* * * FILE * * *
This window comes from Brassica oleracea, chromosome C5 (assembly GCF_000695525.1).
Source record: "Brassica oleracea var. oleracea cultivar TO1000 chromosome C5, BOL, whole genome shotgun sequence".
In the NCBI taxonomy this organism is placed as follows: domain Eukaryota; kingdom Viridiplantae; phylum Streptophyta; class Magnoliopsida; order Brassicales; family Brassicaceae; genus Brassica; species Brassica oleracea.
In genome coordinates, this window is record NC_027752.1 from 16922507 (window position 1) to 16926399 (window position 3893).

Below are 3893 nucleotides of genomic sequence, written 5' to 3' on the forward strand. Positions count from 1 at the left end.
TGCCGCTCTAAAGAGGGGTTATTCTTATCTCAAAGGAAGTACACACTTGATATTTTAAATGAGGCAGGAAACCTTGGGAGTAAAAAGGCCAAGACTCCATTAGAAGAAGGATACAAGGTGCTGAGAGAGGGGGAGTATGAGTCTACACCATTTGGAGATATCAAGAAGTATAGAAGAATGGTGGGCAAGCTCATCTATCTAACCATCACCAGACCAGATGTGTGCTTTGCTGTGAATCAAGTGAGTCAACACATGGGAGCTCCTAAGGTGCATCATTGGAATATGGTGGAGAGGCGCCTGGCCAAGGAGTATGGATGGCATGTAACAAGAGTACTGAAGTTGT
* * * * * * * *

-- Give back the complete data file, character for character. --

This window comes from Brassica oleracea, chromosome C5 (assembly GCF_000695525.1).
Source record: "Brassica oleracea var. oleracea cultivar TO1000 chromosome C5, BOL, whole genome shotgun sequence".
In the NCBI taxonomy this organism is placed as follows: domain Eukaryota; kingdom Viridiplantae; phylum Streptophyta; class Magnoliopsida; order Brassicales; family Brassicaceae; genus Brassica; species Brassica oleracea.
In genome coordinates, this window is record NC_027752.1 from 16922507 (window position 1) to 16926399 (window position 3893).

Below are 3893 nucleotides of genomic sequence, written 5' to 3' on the forward strand. Positions count from 1 at the left end.
TGCCGCTCTAAAGAGGGGTTATTCTTATCTCAAAGGAAGTACACACTTGATATTTTAAATGAGGCAGGAAACCTTGGGAGTAAAAAGGCCAAGACTCCATTAGAAGAAGGATACAAGGTGCTGAGAGAGGGGGAGTATGAGTCTACACCATTTGGAGATATCAAGAAGTATAGAAGAATGGTGGGCAAGCTCATCTATCTAACCATCACCAGACCAGATGTGTGCTTTGCTGTGAATCAAGTGAGTCAACACATGGGAGCTCCTAAGGTGCATCATTGGAATATGGTGGAGAGGCGCCTGGCCAAGGAGTATGGATGGCATGTAACAAGAGTACTGAAGTTGT